Why Promotional Items works!! The Psychology behind the sale!
Okay so…. treat promotional products like that drunken Uncle at a dinner party that no one wants to invite, but everyone enjoys. They are pigeon-holed as a necessary evil that businesses “HAVE TO GIVEAWAY”, but no one really wants to be bothered with.
Yet the promotional products industry rakes in 15 billion pounds annually and if you look around you right now you’ll find at least one item that has the branded logo of a company.
Since George Washington gave out commemorative coat buttons in 1789 to celebrate his presidency, promotional items have been the oldest form of brand advertising companies have used.
But Why do they work so well? Because when you understand the why of promotional products you can strategically harness their power to increase your revenue without breaking the bank.
Have you ever been out and you run a little short on money? What happens when your friend picks up the bill? You immediately start thinking of ways to pay him or her back don’t you?
Or what happens when you are invited to friends for dinner, you automatically look at putting a date in the diary to return the favour. Or when it is a friend’s birthday, they bought you a nice gift on yours, you automatically find yourself buying them one in return.
All these questions centre around one basic human instinct–if we get something, we feel compelled to give something.
Robert Chaldini calls this the principle of reciprocation. Where I am obligated to give back to you, the form of behaviour that you have given to me…remember the dinner invitation and the birthday present!! If you do me a favour, I owe you a favour! And quite simply, people say YES, to those they owe.
The law of reciprocity says that people respond to each other in similar ways. From philosophy to religion, from anthropology to psychology the idea of an “eye for an eye,” or “paying one’s debt,” is so hardwired into our brains that we are literally unable to fight against it.
So when you show up to that networking event and you give a travel mug with your logo to the member of the group who loves their coffee, you make an impression in that persons mind. It is such an impression that research shows he or she will likely buy your product or service.
In the social media age in which consumers expect free stuff all the time you need to choose promotional products that will illicit the reciprocity response. These products should be:
Reciprocity can work in two ways–
on the consumer that receives the gift and
the consumer that uses the gift and shares it with his or her network.
For the consumer that receives the gift–a functional promotional product could convince them to convert to buying.
For the consumer that uses the gift–the more relevant your promotional product, the more likely the consumer will use it and the more likely other potential customers will see it.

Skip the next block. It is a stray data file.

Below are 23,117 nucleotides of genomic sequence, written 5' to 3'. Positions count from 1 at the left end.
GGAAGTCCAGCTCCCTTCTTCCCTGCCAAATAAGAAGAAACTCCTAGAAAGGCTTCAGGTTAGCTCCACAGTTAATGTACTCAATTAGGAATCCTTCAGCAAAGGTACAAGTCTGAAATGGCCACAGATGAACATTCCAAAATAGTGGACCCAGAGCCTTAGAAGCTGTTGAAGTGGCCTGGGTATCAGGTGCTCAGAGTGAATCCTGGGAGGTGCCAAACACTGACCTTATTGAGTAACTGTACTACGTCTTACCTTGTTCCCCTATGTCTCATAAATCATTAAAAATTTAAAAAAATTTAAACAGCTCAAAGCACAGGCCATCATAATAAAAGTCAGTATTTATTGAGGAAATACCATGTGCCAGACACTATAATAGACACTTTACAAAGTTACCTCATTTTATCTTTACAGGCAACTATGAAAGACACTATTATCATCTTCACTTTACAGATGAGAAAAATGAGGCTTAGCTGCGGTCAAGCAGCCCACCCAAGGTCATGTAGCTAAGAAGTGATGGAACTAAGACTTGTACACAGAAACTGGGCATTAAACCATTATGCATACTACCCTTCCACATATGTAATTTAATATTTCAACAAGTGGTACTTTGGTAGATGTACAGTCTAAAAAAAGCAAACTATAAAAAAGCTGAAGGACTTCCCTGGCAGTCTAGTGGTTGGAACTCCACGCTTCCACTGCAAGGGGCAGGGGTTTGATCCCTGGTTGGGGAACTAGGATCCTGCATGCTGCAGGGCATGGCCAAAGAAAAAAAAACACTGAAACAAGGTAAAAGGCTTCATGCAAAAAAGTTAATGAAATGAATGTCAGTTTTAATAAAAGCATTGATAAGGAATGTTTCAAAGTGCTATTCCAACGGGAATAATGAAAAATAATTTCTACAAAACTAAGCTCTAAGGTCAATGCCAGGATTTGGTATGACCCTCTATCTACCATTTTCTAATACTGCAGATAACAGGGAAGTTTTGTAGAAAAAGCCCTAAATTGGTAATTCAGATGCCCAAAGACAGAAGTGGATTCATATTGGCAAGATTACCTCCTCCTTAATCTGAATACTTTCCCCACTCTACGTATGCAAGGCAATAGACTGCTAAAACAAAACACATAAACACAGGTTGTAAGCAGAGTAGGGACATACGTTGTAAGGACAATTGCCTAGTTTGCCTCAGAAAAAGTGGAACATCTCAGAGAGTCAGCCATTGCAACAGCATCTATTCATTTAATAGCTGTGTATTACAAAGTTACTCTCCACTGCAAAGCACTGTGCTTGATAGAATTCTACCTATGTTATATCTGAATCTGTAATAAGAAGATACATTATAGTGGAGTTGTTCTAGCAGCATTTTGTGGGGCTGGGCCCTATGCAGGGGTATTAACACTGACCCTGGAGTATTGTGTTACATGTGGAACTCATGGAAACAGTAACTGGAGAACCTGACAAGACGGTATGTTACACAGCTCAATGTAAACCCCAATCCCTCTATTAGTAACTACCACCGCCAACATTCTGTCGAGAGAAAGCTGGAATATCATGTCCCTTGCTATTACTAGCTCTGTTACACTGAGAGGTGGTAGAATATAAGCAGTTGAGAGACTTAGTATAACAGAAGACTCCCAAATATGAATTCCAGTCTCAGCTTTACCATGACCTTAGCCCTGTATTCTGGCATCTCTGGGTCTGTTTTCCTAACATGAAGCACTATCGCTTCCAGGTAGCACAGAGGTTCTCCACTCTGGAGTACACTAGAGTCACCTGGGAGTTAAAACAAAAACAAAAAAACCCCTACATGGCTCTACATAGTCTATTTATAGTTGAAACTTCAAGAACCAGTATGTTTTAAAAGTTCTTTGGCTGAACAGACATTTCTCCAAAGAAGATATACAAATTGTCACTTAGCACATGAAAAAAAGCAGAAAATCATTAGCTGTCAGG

So there is 2 things here…the “convince to buy factor” and the “convince to use factor”.
So let’s take for example a Telecomms company client of mine. A couple of years ago whilst they were still a prospect for me, the whole team were taking part in a charity run, so all of them were doing lots of different things to increase their fitness levels. I had a mock-up done of a branded water bottle (an item which they had never had before) and I handed this to the MD when at a networking meeting that I knew we were both going to be at.
Knowing that fitness was massively on the teams radar at this time, it wasn’t long before I had an enquiry for the water bottles as these had been such a huge hit back at the office later that day. This turned into an order for x 250 bottles (high five).
This was now a client of mine and they were made up with their bottles.
So here I had convinced the client to buy with my gesture, also they turned into a “convince to use client” as they were using their own marketing product. and adding a third dimension to this, I then looked at the nature of their business and being telecoms with lots of cables everywhere, I suggested they may want to look at doing branded velcro cable ties for grouping the cables together. So we put their logo on one end and mine at the other- for a discounted rate.
And as you can imagine, they work in conjunction with a lot of IT companies and I gained 7 orders for those Velcro cable ties off the back of this. Promotional products aren’t just about the person you’re giving them to–they also influence the people in their networks
So by tapping into a direct and current usage for a water bottle, I was able to start to form a relationship with a business that then trusted me to make further suggestions for their business.
So my question to you all is, how are you tapping into your potential clients? How are you putting yourself on their radar and most importantly, how memorable are you….
I would really welcome a conversation with you to help you to explore ways in which we can do this if you feel you need it.